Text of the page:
Head Size: 100 sq. in.
Length: 27 in.
Weight (strung): 10.8 oz. (100); 9.6 oz. (100L)
Balance: 2 pts. HL (100); 9 pts. HH (100L)
Flexibility: Firm (100); Stiff (100L)
Beam width: 24.5 mm / 25.5 mm / 24 mm
String pattern: 14x16
NTRP: 3.5-5.0 (100); 3.0-4.5 (100L)
It’s pretty common for racquet manufacturers to roll out multiple versions of the same frame. Capitalizing on a proven line is certainly a reason behind it—Head has four new models of both the Radical and the Prestige—but there’s also truth in that one size does not fit all. By lightening a frame slightly, or offering it with several string patterns, it broadens the racquet’s appeal.
Which is the case with the new Prince Warrior 100 ESP and its sibling, the 100L ESP. Both employ extreme string pattern technology (14x16) for heavy spin production, speedports for increased swing speed, and a double bridge in the throat for a dampened response. But the standard is more than an ounce heavier, with a slightly head light balance. This is intended for stronger players who need a more stable frame that doesn’t provide as much power. The 100L ESP can be put in the hands of players with slower swings who want a nimble frame that adds punch. The head-heavy balance actually gives it about the same swingweight as the 100 ESP, so it’s not overly whippy. Still, the frames are intended for slightly different audiences.
Sean McQuillan is the tennis coordinator/college placement advisor/tournament director at the Saddlebrook Tennis and Preparatory School is Wesley Chapel, Fla. Being at a coveted tennis destination, Sean gets to work with a wide range of players including internationally top-ranked juniors, touring pros, and every day recreational players. He tried out the Warrior 100L with some of his younger juniors. Here’s what he found out:
If you have a 12-to-14 and under boy or girl who hits hard and heavy, get ready for the Warrior 100L ESP. I actually had a hard time getting it back from our 14-and-under age group because no one wanted to let others try it. The racquet, which has Prince's double bridge technology, might be the ultimate frame for players this age. With a 14x16 pattern and weighing in at a very trim 9.0 ounces (unstrung), I don’t think I have come across a single person that can’t handle this frame.
Thanks to the wide open string pattern, smaller juniors, who mostly play with different Babolat frames, actually preferred the amount of spin that they were getting out of the Warrior 100L ESP. To quote some of them: “Did you see that ball? It jumped over his head!”
Serving with this frame was easy for all because of the weight and balance and if you want to teach a 12-and-under to hit a kick second serve, this is the frame. Above average-sized juniors, however, thought this racquet was too light, and players who hit flatter from the ground did not appreciate it because of the lack of weight and extra power.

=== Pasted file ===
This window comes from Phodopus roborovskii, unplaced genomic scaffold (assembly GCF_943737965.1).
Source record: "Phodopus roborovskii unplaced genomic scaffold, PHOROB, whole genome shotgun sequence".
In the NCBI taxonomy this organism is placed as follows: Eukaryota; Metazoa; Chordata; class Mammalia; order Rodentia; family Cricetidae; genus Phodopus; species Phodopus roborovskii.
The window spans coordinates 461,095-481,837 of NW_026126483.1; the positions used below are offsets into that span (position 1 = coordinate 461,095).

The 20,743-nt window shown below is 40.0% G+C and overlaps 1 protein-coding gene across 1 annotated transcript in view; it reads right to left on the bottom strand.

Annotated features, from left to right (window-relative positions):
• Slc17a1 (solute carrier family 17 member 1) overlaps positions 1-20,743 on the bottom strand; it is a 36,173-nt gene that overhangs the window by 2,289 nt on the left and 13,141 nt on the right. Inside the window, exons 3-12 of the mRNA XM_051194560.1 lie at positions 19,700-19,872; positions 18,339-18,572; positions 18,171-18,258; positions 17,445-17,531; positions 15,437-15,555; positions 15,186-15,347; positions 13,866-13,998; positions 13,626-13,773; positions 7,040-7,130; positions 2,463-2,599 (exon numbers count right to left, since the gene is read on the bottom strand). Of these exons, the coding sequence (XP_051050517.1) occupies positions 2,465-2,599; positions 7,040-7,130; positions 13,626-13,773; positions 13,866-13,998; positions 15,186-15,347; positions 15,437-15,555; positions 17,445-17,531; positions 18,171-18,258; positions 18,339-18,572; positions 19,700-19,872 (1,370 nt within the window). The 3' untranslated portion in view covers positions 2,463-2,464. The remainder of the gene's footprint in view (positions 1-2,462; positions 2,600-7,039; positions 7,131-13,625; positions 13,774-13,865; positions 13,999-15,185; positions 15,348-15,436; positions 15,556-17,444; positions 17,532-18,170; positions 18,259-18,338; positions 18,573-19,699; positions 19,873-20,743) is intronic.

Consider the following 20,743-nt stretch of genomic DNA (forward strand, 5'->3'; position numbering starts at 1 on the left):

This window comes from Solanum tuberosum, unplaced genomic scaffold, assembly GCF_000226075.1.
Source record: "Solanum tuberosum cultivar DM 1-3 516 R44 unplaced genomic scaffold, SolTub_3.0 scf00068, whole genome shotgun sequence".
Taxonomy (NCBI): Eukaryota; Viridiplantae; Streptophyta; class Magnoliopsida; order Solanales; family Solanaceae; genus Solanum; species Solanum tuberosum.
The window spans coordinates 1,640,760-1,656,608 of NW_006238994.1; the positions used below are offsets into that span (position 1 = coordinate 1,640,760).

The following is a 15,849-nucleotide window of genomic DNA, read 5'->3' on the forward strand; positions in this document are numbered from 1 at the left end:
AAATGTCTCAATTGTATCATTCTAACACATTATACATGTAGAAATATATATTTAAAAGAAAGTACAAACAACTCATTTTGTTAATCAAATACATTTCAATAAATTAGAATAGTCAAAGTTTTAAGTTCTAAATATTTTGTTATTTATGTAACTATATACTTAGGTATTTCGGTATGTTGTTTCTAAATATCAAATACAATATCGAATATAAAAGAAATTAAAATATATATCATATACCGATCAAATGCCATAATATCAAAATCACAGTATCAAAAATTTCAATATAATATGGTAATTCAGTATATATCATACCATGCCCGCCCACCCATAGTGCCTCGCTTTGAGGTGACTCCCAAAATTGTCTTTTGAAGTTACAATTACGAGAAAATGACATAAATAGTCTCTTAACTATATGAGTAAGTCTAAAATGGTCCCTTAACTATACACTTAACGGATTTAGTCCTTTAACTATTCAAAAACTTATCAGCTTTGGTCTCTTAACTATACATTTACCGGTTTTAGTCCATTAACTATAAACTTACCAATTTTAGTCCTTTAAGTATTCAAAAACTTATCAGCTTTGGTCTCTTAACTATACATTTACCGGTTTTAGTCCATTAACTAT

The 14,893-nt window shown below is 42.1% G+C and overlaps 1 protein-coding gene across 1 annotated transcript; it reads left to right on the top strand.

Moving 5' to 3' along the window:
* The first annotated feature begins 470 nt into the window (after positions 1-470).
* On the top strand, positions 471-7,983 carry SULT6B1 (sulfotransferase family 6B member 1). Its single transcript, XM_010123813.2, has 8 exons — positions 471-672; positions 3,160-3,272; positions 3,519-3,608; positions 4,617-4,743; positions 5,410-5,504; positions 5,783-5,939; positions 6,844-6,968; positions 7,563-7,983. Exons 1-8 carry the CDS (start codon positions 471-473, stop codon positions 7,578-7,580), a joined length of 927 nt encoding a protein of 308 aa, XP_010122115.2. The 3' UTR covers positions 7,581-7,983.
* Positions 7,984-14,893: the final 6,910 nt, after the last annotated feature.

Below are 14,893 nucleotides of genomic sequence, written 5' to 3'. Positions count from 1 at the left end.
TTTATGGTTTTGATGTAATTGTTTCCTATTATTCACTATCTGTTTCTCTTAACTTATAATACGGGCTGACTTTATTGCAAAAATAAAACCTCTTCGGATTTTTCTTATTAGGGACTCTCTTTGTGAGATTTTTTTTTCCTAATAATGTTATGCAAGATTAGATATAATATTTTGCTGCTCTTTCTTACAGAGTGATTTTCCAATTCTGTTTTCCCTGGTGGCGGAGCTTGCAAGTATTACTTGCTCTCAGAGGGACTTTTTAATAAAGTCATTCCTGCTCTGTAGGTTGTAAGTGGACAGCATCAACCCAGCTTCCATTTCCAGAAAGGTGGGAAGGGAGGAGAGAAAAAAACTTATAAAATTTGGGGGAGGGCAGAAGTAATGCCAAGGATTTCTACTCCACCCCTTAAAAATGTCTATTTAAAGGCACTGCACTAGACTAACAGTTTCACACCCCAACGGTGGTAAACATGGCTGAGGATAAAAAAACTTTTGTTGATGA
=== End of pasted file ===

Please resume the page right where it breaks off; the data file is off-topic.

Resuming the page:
Which probably puts them in the category of player who would prefer the 100 ESP. Kin Roseborough has been teaching tennis for 25 years and has been working in racquet and string retail for nearly that long. He’s currently the head stringer and staff coach at the Family Circle Tennis Center in Charleston, SC, where he’s lead stringer for the facility’s WTA event. A one-time 5.5 player, age has gracefully transitioned Kin to a formidable 4.5, and he looks for frames in the Warrior 100 ESP’s weight class. He took it out for a test, and came away with the following assessment:
Of the lot of frames I tested, this was my favorite grinder/counterpuncher/pusher frame. I felt like I could roll loopy topspin groundstrokes 3-4 feet over the net with ease, and all day long if necessary to win a point. The only issues came when I tried to step in and flatten out a forehand. Then I seemed to be either way out in front or dipping balls into the net. As long as I stayed focused on hitting basically defensive topspin, the Warrior 100 ESP was a winner from the baseline.
My experience serving was similar; as long as I just tried to kick balls deep into the box, I couldn’t miss. My topspin serves got up high enough that they were out of my hitting partner’s strike zone, which gave me some weak replies. The most success I had in going for aggressive shots was on the return. Stepping in and taking the ball early with a short takeaway, I felt like I was hitting controlled and heavy balls, much bigger than I was able to produce in baseline rallies.
Volleying was sometimes challenging with the Warrior 100. Fast-paced balls pushed the frame around and control was hard to come by. Still, overheads and put-away volleys were a breeze with this frame, and those are the shots counter-punchers need on the rare occasions they come to the net.